Rua Alcindo Guanabara, 78-122 - Centro, Rio de Janeiro - RJ, 20031-130,Brazil
By Antonio Franco
27 Mar 2015

Homeless women play cards to pass the time as they sit on their signs. Residents of a favela live effectively in a dictatorship run by drug gangs. The idea of using free speech to demand their rights is new to many of them.

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On Deaf Ears 10
Rua Alcindo Guanabara, 78-122 - Centro, Rio de Janeiro - RJ, 20031-130,Brazil
By Antonio Franco
27 Mar 2015

Stephany B., 24, (right) does nails as they talk about politics. Stephany said she wants a house with a yard so she can do nails and earn a living from home.

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Rio's Homeless Sidelined in the Name ...
Rua Alcindo Guanabara, 78-122 - Centro, Rio de Janeiro - RJ, 20031-130,Brazil
By Antonio Franco
26 Mar 2015

On the morning of March 26th, 2015, roughly 100 families were forcibly evicted from their homes by police in an abandoned lot in downtown Rio De Janeiro.  “If you don’t leave peacefully, you’ll leave when the bullets come down”, a police officer threatened, recalled M., a young black man who requested anonymity. By all accounts police were merciless in their eviction and went as far as confiscating simple things like hammers and pliers, allegedly for safety concerns.

Again homeless, the evicted families decided to sleep on the steps of City Hall and ensure their demands for affordable housing be heard. “People think we’re trying to rob them, but in fact we’re running away from that”, Fernando M., 48, said in desperation. Like Fernando, many of the evicted people were escaping the undeclared war between police and drug gangs in the city's Favelas, or slums. While the government does offer a growing number of public housing projects for the poor, few find them desirable to live in as they are still under the control of hostile drug gangs. Instead, these people set up homes in safer areas in the center of the city.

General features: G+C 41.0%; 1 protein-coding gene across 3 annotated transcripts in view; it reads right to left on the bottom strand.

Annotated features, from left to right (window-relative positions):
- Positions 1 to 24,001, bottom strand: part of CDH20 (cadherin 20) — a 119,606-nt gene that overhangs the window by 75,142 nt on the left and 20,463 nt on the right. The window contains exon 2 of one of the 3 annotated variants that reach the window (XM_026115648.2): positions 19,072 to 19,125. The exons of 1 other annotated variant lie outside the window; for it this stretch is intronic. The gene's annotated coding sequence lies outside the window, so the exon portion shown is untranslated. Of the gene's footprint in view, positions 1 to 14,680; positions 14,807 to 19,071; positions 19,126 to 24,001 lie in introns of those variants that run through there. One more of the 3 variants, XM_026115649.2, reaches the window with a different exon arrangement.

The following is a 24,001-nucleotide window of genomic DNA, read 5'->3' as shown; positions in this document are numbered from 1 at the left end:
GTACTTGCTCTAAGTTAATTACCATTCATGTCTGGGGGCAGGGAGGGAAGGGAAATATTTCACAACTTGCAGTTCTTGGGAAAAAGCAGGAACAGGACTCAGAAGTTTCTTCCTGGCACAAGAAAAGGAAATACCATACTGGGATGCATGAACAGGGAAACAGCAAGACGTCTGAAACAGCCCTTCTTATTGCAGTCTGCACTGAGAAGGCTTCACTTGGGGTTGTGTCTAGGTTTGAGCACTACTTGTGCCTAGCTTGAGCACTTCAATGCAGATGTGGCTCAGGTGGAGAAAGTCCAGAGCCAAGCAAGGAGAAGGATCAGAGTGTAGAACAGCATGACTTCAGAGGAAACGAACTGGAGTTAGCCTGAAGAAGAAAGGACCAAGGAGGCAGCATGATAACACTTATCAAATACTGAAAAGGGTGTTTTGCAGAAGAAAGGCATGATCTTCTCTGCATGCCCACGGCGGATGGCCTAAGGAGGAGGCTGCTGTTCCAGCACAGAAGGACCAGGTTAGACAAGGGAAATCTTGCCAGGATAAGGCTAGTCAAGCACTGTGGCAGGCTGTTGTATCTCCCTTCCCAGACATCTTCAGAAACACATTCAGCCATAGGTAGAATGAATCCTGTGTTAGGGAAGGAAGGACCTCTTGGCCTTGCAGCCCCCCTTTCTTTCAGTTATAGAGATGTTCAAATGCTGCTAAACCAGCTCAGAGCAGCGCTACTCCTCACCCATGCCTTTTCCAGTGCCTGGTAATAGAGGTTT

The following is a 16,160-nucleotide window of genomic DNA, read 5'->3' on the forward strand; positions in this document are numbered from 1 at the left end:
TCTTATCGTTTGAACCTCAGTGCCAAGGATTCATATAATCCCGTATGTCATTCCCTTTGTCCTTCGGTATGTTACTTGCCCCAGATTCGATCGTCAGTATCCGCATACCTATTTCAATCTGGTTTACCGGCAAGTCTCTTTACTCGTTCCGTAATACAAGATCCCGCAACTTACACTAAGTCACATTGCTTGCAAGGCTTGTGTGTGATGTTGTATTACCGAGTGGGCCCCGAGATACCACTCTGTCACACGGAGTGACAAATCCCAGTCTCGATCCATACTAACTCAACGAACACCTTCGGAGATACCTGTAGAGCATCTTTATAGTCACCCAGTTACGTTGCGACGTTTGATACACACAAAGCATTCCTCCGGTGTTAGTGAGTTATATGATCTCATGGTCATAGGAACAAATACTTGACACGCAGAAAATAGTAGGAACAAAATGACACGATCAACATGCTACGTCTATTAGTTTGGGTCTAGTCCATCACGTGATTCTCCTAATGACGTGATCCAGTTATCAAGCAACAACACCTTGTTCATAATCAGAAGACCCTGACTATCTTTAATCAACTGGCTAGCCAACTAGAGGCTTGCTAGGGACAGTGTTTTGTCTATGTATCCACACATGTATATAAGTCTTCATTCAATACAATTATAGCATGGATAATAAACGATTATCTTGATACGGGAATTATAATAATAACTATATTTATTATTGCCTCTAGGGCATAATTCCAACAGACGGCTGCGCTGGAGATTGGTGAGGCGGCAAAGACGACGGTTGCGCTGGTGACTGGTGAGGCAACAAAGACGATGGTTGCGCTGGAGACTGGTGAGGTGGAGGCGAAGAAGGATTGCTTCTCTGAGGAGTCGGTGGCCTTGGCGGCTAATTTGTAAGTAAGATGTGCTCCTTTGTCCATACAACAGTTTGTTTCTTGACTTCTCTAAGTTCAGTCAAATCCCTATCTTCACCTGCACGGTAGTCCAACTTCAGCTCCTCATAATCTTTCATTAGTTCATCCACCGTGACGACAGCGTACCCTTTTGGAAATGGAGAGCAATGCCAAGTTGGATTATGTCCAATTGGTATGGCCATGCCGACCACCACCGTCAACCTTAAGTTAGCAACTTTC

Other evictees were crushed by soaring rent stemming from Olympic makeovers in their communities. Fernando recalled his rent only a few years ago was R$200 ($65 USD) and now has ballooned to over R$500 ($160 USD). Others are simply unemployed due to a sagging economy. Stuck in a catch-22, many are now unemployable because they have no fixed address.

As the days passed, the echoes of their discontent landed on the deaf ears of a bureaucratic and incompetent local government. In the end, no official action was taken by the city to ameliorate their situation. They eventually left their makeshift occupation by City Hall one-by-one. On April 6th, the remaining dozen or so families that had not left earlier decided to abandon the camp. Many of them found temporary housing in shelters, a friend’s house or other clandestine encampments throughout out the city.

Despite their efforts, the evicted families improvised war of attrition with local authorities is lost and their grievances continue unanswered.